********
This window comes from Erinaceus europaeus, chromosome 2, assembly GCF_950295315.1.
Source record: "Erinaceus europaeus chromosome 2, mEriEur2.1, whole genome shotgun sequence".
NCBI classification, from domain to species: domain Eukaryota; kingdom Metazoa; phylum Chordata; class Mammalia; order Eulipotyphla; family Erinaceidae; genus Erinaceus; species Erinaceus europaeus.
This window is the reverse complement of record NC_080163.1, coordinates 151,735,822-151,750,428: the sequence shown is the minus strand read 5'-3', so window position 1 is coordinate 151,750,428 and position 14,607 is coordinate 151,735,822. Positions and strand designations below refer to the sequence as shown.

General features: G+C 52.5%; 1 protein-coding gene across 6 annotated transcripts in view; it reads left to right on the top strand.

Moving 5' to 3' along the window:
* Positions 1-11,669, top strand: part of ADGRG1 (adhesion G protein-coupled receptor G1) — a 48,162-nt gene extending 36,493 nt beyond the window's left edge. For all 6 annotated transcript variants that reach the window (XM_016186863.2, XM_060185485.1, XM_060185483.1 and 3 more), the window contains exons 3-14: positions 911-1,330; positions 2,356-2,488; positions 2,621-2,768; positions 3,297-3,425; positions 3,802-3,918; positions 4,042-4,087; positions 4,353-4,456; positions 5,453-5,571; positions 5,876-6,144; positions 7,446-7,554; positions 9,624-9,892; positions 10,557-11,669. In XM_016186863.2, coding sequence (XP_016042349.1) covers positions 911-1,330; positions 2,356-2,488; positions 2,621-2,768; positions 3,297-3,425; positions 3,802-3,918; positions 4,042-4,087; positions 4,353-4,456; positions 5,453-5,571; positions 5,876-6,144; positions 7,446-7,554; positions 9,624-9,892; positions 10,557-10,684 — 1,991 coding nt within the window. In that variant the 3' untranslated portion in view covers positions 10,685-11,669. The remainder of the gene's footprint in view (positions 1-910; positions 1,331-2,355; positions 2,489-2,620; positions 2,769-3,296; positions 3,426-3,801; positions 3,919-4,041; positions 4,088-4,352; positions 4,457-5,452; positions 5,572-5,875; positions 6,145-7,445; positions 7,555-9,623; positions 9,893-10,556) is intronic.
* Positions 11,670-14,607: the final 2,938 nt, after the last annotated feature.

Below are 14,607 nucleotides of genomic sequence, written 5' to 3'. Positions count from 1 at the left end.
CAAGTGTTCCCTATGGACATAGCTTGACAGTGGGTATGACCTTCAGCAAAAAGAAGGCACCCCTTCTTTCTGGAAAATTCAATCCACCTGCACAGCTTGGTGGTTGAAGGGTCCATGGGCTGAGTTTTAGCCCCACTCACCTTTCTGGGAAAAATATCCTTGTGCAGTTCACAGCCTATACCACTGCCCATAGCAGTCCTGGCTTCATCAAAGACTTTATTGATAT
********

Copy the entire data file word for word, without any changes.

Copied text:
This window comes from Erinaceus europaeus, chromosome 2, assembly GCF_950295315.1.
Source record: "Erinaceus europaeus chromosome 2, mEriEur2.1, whole genome shotgun sequence".
NCBI classification, from domain to species: domain Eukaryota; kingdom Metazoa; phylum Chordata; class Mammalia; order Eulipotyphla; family Erinaceidae; genus Erinaceus; species Erinaceus europaeus.
This window is the reverse complement of record NC_080163.1, coordinates 151,735,822-151,750,428: the sequence shown is the minus strand read 5'-3', so window position 1 is coordinate 151,750,428 and position 14,607 is coordinate 151,735,822. Positions and strand designations below refer to the sequence as shown.

General features: G+C 52.5%; 1 protein-coding gene across 6 annotated transcripts in view; it reads left to right on the top strand.

Moving 5' to 3' along the window:
* Positions 1-11,669, top strand: part of ADGRG1 (adhesion G protein-coupled receptor G1) — a 48,162-nt gene extending 36,493 nt beyond the window's left edge. For all 6 annotated transcript variants that reach the window (XM_016186863.2, XM_060185485.1, XM_060185483.1 and 3 more), the window contains exons 3-14: positions 911-1,330; positions 2,356-2,488; positions 2,621-2,768; positions 3,297-3,425; positions 3,802-3,918; positions 4,042-4,087; positions 4,353-4,456; positions 5,453-5,571; positions 5,876-6,144; positions 7,446-7,554; positions 9,624-9,892; positions 10,557-11,669. In XM_016186863.2, coding sequence (XP_016042349.1) covers positions 911-1,330; positions 2,356-2,488; positions 2,621-2,768; positions 3,297-3,425; positions 3,802-3,918; positions 4,042-4,087; positions 4,353-4,456; positions 5,453-5,571; positions 5,876-6,144; positions 7,446-7,554; positions 9,624-9,892; positions 10,557-10,684 — 1,991 coding nt within the window. In that variant the 3' untranslated portion in view covers positions 10,685-11,669. The remainder of the gene's footprint in view (positions 1-910; positions 1,331-2,355; positions 2,489-2,620; positions 2,769-3,296; positions 3,426-3,801; positions 3,919-4,041; positions 4,088-4,352; positions 4,457-5,452; positions 5,572-5,875; positions 6,145-7,445; positions 7,555-9,623; positions 9,893-10,556) is intronic.
* Positions 11,670-14,607: the final 2,938 nt, after the last annotated feature.

Below are 14,607 nucleotides of genomic sequence, written 5' to 3'. Positions count from 1 at the left end.
CAAGTGTTCCCTATGGACATAGCTTGACAGTGGGTATGACCTTCAGCAAAAAGAAGGCACCCCTTCTTTCTGGAAAATTCAATCCACCTGCACAGCTTGGTGGTTGAAGGGTCCATGGGCTGAGTTTTAGCCCCACTCACCTTTCTGGGAAAAATATCCTTGTGCAGTTCACAGCCTATACCACTGCCCATAGCAGTCCTGGCTTCATCAAAGACTTTATTGATAT